OPINION: Why are CrossFit Owners and Coaches Struggling to Make Ends Meet?

November 15, 2022 by
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The CrossFit methodology works, undeniably, when applied to the appropriate people. Further, it’s affiliate owners and coaches tend to be hardworking and passionate. Why, then, are so many owners and coaches struggling to make ends meet? I believe it stems from focusing on the wrong people.

I have owned three CrossFit affiliates, coached at dozens, and consulted with hundreds; I’ve experienced the full spectrum of ‘high highs’ and ‘low lows’. I exited affiliate ownership on December 31, 2017. However, if I were to start a new one today, my primary focus would be on the particular audience that I believe is best-positioned to experience the magic that can happen inside an affiliate. 

That audience is current and former athletes. These are people who have participated in organized or recreational sports, who seek hard work, who are between the ages of 25 and 40 and want to get into the absolute best shape of their lives. They’re not afraid to get hurt, and they’re not already dealing with injuries they want to prioritize eliminating. These people may already be in shape, or they may have let themselves go over the years, but they generally don’t have chronic disease. They value a fun atmosphere over individualized coaching attention. They get excited seeing their name on a whiteboard, and they want to crush their friend in today’s WOD. 

Before you head to your keyboard, let me be clear: CrossFit as a fitness methodology could absolutely be useful to a far broader audience than the one described above. However, my belief is that if we really want to help people, we should eliminate “could” from our language, and replace it with “is likely to”.

I acknowledge that people have experienced a wide array of magic via their experiences with CrossFit. Some individuals have recovered from depression or kicked drug addiction; others have lost 100 pounds or reduced the severity of metabolic diseases. Irrefutably, these things have happened. 

However, we need to examine whether or not they are “likely” to happen.

If we lead with the margins of the capacity for what can happen inside an affiliate… we attract hopeful people to a fitness methodology delivered through a business model that, while possible, is unlikely to deliver them the results they are coming for.

People have overcome depression and addiction via CrossFit. So, affiliate owner: are you ready to promise people suffering from depression or addiction that if they join your gym, you are going to help them overcome it?

People have lost 100 pounds. If ten people who intended to lose 100 pounds joined your gym this week, are you prepared to promise that your group class is what they need… Do you think a scaled version of this week’s Hero Workout or Girl Workout is the best thing for them to be doing?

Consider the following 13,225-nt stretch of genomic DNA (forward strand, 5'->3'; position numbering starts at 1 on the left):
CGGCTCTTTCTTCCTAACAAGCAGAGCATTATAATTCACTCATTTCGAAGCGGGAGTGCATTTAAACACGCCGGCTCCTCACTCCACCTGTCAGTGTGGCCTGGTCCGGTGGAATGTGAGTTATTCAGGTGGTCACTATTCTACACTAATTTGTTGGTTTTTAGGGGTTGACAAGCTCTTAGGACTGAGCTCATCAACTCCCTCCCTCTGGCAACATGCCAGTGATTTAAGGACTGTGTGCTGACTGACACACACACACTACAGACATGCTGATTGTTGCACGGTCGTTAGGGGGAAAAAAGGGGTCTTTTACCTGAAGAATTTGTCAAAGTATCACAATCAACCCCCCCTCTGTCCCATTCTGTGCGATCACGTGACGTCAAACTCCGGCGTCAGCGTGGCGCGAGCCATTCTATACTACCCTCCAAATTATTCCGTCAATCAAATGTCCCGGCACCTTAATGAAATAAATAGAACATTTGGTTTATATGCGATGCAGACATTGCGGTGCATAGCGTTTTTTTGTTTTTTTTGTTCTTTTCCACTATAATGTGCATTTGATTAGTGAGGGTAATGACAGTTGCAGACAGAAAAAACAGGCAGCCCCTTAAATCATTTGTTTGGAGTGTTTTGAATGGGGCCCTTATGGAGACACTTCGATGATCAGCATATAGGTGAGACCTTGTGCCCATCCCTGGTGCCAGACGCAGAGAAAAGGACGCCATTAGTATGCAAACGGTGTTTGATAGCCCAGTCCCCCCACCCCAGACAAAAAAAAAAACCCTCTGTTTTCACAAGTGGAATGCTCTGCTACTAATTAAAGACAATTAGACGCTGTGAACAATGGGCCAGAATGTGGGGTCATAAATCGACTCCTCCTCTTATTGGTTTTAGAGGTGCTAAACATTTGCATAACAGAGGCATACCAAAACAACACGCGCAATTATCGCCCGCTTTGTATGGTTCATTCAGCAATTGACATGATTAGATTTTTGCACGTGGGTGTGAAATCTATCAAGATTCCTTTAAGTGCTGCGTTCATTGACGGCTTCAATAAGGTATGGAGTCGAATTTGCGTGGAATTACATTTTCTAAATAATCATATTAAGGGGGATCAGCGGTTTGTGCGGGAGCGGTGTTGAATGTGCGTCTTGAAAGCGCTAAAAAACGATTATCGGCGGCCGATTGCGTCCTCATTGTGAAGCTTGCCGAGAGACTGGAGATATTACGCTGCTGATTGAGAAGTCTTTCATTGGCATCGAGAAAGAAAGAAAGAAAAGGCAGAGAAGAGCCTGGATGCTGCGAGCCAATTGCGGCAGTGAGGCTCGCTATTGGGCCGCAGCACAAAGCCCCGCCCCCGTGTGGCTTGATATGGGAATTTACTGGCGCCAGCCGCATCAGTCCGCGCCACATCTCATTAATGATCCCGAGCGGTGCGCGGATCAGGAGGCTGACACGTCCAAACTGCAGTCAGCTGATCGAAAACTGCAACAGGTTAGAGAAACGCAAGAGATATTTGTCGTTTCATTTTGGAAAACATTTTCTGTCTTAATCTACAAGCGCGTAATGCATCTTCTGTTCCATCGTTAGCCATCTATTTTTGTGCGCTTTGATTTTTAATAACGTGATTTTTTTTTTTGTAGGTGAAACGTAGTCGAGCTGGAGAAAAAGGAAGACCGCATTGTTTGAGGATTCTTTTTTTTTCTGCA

Some of you would probably answer, “yes” – and that’s why the discussion is worth having. You believe that you are saving someone’s life. I concede that you could be. 

Compare the promises above to this one. “If you’re tired of boring workouts that aren’t getting you back into the kind of shape you remember being in, we promise that if you work your ass off, we can help you become the fittest you’ve ever been while also having the most fun you’ve ever had working out in an amazing community.”

Everything about that promise is true. And you would have a box full of people who are easy to coach, who get results, who refer friends, and who are fun to have as members. 

As a bonus, the person at the margins of who can be served via this programming and coaching model is still going to join. In this context, they will have self-selected for an environment that they fully understand was designed for the most ambitious version of themselves. And they just might experience the magic of losing hundreds of pounds, getting off their medication, overcoming depression, and so many other incredible things. 

Below is a bell curve I created to share on my social media that expands on these thoughts. It’s incomplete, as all things are. 

In any line of work, awareness of limitations is equally as important as an understanding of potential capabilities. Every professional has a defined scope of practice; CrossFit is no different. Affiliate owners and coaches can reduce burnout and experience more financial success simply by recognizing that they do not bear the responsibility to be all things for all people, they simply bear the responsibility to consistently deliver on their promises. Focus narrow, serve deep. 

Dr. Sean Pastuch is a former owner of three CrossFit affiliates and a rehabilitation clinic. He has since founded Active Life and has experience coaching dozens of CrossFit Games athletes as well as helping numerous CrossFit coaches and affiliates around the world in a professional capacity.

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